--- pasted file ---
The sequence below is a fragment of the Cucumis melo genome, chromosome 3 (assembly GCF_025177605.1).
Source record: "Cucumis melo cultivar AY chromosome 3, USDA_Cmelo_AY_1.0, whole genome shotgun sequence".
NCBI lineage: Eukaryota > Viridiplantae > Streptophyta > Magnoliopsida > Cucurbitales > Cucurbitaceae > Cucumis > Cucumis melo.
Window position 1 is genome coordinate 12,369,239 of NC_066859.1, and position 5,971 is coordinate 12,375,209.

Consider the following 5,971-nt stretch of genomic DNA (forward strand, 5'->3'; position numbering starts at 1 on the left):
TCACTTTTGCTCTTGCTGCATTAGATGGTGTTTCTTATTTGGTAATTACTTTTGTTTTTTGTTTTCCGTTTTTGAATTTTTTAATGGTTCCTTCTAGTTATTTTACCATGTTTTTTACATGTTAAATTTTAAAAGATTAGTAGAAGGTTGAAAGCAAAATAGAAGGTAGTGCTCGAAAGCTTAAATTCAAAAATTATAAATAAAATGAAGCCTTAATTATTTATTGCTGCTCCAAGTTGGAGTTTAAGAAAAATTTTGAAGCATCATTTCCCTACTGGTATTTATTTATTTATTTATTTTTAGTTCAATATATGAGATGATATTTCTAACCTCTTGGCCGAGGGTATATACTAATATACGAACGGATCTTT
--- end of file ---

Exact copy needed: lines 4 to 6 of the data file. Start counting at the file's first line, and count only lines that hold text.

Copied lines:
Window position 1 is genome coordinate 12,369,239 of NC_066859.1, and position 5,971 is coordinate 12,375,209.

Consider the following 5,971-nt stretch of genomic DNA (forward strand, 5'->3'; position numbering starts at 1 on the left):
TCACTTTTGCTCTTGCTGCATTAGATGGTGTTTCTTATTTGGTAATTACTTTTGTTTTTTGTTTTCCGTTTTTGAATTTTTTAATGGTTCCTTCTAGTTATTTTACCATGTTTTTTACATGTTAAATTTTAAAAGATTAGTAGAAGGTTGAAAGCAAAATAGAAGGTAGTGCTCGAAAGCTTAAATTCAAAAATTATAAATAAAATGAAGCCTTAATTATTTATTGCTGCTCCAAGTTGGAGTTTAAGAAAAATTTTGAAGCATCATTTCCCTACTGGTATTTATTTATTTATTTATTTTTAGTTCAATATATGAGATGATATTTCTAACCTCTTGGCCGAGGGTATATACTAATATACGAACGGATCTTT